Sydney artist Leyla Stevens has won the 66th Blake Prize; one of Australia’s longest running and most prestigious prize, engaging contemporary artists, both nationally and internationally, with conversations on the wider experience of spirituality, religion, and belief.
Stevens, from Petersham NSW, was selected as the winner from amongst 86 finalists. Judges Ramesh Mario Nithiyendran, Maud Page and Kumi Taguchi had the difficult task of selecting the category winners from the exhibited finalists, before Stevens was announced the winner of the $35,000 cash prize at a launch event at Casula Powerhouse Arts Centre (CPAC) on Saturday 13 February.
Stevens’ work, Kidung/Lament (2019), is a three-channel video work by the Balinese Australian artist. The video focuses on traces of Bali’s histories of political violence and the complex manifestations of these concealed pasts amongst human, physical and metaphysical environments.
The judges commented: ‘It is a masterful, contemporary artwork that sits within the context of a sophisticated arts practice of a promising young artist. This powerful work is a sensitive and intimate exploration of a localised story with global resonance. Via a compelling narrative, Stevens explores the spectral traces of Bali’s histories of political violence and the complex manifestations of these concealed pasts amongst human, physical and metaphysical environments.
‘The work anchors the incredibly moving stories contained in the whole exhibition – stories of personal and collective tragedy that connect broadly to notions of religion and spirituality as they manifest in contemporary worlds. Yet, it is also poignant as a poetic invitation, provoking audiences to perceive, read and listen to landscapes beyond prescribed models. For example, Stevens’ framing of Banyan trees as powerful and almost sentient cultural signifiers connects to global perspectives that consider trees to be responsive in ways humans are yet to understand. We forget and underestimate the power inanimate objects hold, when it comes to memory. It is through memory that we can access trauma, understanding and accountability. While the artist taps into a multitude of global conversations, perhaps most poignantly, the work invites us to think deeper about the tragic Aboriginal histories also embedded in the Australian landscape.’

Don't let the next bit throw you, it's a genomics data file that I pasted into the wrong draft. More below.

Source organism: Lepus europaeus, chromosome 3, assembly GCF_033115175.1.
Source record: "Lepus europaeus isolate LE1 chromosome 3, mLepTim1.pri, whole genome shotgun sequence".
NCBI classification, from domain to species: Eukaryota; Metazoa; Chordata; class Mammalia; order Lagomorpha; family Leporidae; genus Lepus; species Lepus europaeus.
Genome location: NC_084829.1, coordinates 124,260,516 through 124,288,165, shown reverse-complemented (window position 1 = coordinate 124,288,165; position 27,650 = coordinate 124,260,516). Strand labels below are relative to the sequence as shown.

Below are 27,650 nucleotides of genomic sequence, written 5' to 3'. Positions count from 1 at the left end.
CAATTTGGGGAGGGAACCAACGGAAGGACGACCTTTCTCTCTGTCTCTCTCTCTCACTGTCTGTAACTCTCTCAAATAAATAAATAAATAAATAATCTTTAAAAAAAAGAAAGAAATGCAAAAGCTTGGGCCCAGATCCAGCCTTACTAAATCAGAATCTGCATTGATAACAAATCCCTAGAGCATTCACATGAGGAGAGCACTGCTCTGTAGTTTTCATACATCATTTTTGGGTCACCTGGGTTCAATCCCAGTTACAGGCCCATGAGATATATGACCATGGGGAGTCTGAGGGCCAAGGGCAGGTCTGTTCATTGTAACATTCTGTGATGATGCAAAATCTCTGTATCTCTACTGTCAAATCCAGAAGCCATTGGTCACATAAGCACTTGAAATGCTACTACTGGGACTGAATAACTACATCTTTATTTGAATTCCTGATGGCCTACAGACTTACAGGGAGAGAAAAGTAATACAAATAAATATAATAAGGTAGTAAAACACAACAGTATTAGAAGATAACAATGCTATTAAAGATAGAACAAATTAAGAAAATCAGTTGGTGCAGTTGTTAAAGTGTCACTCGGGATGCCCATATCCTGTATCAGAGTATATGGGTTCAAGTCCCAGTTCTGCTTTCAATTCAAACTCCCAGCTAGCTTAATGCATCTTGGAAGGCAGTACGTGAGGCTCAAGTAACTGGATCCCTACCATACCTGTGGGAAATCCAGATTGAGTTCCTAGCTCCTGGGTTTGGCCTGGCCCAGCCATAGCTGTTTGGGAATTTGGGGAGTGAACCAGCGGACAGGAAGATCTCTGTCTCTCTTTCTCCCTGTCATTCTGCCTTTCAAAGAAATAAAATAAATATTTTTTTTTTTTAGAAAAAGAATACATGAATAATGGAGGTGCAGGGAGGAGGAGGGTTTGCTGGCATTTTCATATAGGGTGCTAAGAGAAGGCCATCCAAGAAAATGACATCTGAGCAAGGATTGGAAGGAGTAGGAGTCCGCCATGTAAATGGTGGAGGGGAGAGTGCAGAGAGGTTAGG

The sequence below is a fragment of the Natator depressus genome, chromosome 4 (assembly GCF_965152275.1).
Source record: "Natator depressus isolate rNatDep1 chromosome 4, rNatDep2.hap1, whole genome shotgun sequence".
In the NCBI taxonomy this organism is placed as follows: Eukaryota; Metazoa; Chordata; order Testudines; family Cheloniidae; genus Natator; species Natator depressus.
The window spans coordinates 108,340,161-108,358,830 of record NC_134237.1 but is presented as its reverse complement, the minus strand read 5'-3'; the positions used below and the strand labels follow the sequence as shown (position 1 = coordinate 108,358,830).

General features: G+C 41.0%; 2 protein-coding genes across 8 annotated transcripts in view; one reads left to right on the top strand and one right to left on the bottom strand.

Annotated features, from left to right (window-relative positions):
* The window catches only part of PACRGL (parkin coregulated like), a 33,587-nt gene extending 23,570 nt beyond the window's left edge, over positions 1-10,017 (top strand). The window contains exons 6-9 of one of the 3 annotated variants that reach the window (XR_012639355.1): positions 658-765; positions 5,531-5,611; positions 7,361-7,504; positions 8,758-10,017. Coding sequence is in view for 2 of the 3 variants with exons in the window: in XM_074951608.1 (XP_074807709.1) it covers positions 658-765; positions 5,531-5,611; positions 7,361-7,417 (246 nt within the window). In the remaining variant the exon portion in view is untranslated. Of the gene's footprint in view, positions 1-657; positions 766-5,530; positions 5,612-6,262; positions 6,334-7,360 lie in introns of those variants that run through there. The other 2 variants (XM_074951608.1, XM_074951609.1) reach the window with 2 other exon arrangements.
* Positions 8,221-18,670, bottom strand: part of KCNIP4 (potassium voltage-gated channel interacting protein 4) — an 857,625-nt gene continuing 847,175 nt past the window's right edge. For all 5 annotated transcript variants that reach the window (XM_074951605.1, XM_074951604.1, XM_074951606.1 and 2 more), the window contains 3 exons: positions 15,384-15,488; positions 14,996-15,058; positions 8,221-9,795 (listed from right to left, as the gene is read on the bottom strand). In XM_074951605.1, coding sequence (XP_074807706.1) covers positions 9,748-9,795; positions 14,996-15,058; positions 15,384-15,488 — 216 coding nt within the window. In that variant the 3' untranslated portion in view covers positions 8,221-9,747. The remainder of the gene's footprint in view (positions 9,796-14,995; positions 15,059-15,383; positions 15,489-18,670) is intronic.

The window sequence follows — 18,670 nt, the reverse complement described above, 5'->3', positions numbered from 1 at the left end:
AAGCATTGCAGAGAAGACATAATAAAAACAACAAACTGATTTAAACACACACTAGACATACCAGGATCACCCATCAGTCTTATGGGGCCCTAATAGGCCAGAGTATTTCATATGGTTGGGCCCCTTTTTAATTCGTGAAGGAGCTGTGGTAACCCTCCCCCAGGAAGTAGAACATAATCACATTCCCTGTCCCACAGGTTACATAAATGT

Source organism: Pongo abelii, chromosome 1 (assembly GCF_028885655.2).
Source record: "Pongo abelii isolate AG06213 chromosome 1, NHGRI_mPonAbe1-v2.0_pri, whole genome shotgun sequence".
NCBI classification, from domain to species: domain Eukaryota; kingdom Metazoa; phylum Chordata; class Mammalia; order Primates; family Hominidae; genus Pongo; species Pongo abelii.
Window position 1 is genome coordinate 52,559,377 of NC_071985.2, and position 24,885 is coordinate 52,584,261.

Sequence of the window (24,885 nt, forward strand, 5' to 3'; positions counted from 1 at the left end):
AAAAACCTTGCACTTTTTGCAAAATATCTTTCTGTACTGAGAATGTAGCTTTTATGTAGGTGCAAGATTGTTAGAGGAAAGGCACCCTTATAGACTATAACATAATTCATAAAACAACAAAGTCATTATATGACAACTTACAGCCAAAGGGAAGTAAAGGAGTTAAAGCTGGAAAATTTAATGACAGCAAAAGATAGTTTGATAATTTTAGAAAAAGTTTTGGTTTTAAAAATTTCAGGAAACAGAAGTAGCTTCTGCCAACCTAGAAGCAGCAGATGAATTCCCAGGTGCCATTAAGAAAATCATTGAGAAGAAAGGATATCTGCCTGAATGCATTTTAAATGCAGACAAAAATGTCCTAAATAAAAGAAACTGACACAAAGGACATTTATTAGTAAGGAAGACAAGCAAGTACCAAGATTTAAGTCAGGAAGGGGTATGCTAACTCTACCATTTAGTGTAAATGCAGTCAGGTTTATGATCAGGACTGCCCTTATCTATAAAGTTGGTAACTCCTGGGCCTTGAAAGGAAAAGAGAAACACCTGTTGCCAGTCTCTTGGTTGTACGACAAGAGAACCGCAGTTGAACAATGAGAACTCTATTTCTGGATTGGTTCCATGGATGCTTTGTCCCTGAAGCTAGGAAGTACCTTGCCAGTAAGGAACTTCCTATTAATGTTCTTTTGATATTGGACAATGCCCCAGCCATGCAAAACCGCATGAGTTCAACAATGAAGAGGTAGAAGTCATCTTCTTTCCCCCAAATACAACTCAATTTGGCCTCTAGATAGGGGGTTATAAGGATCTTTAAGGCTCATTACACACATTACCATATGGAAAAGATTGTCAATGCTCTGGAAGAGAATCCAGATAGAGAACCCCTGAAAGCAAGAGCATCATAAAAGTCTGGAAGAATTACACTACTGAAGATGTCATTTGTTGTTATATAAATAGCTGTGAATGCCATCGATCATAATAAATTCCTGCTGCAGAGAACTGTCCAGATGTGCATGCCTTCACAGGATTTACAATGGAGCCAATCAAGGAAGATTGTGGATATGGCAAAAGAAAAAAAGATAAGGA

Hazelbrook resident Eddie Abd was the winner of the $6,000 acquisitive Blake Emerging Artist Prize for her work In Their Finest (2020), a video piece that combines long exposure Victorian death portraits with the traditional textiles of Greater Syria to explore the conservation of tradition by families uprooted from ancestral lands. Zanny Begg of Bulli was awarded the Blake Established Artist Residency and Exhibition for her video work Stories of Kannagi (2020), which looks at the impact that colonisation and civil war has had on Tamil communities living outside of Sri Lanka. The Blake Established Artist Residency prize includes a one-month residency and solo exhibition at CPAC.
CPAC Director Craig Donarski said ‘Not only do these winning works speak to the incredible talent we have in Australia, they are also a shining example of how the rich diversity of cultures that make up our society can provide us with unique perspectives and powerfully moving artworks. The whole exhibition is a fascinating snapshot of the state of belief now: passion, anger, ecstasy, reflection, trauma and doubt, leavened by moments of wit, humour, beauty and playfulness.’
‘The 66th Blake Prize Exhibition’ is currently open for viewing at CPAC until Sunday 11 April 2021.
Artists include: Antoine Veling (North Rocks, NSW), who captured a moment of ecstasy resembling religious iconography in Mark 5:28, when Iggy Pop invited the audience on stage during a show at the Sydney Opera House. Blak Douglas (Redfern, NSW) who explores their frustration with embracing the religion of colonialism in Three Strikes and You’re Out. Liam Benson (Baulkham Hills, NSW), whose large embroidery, Community Participation Embroidery, Thoughts and Prayers, was created through artist-led workshops in which participants made tributes to loved ones; and Claire Healy and Sean Cordeiro (Blackheath, NSW), whose video work The Pilgrims focuses on Insta-tourists and our decade of self-worship.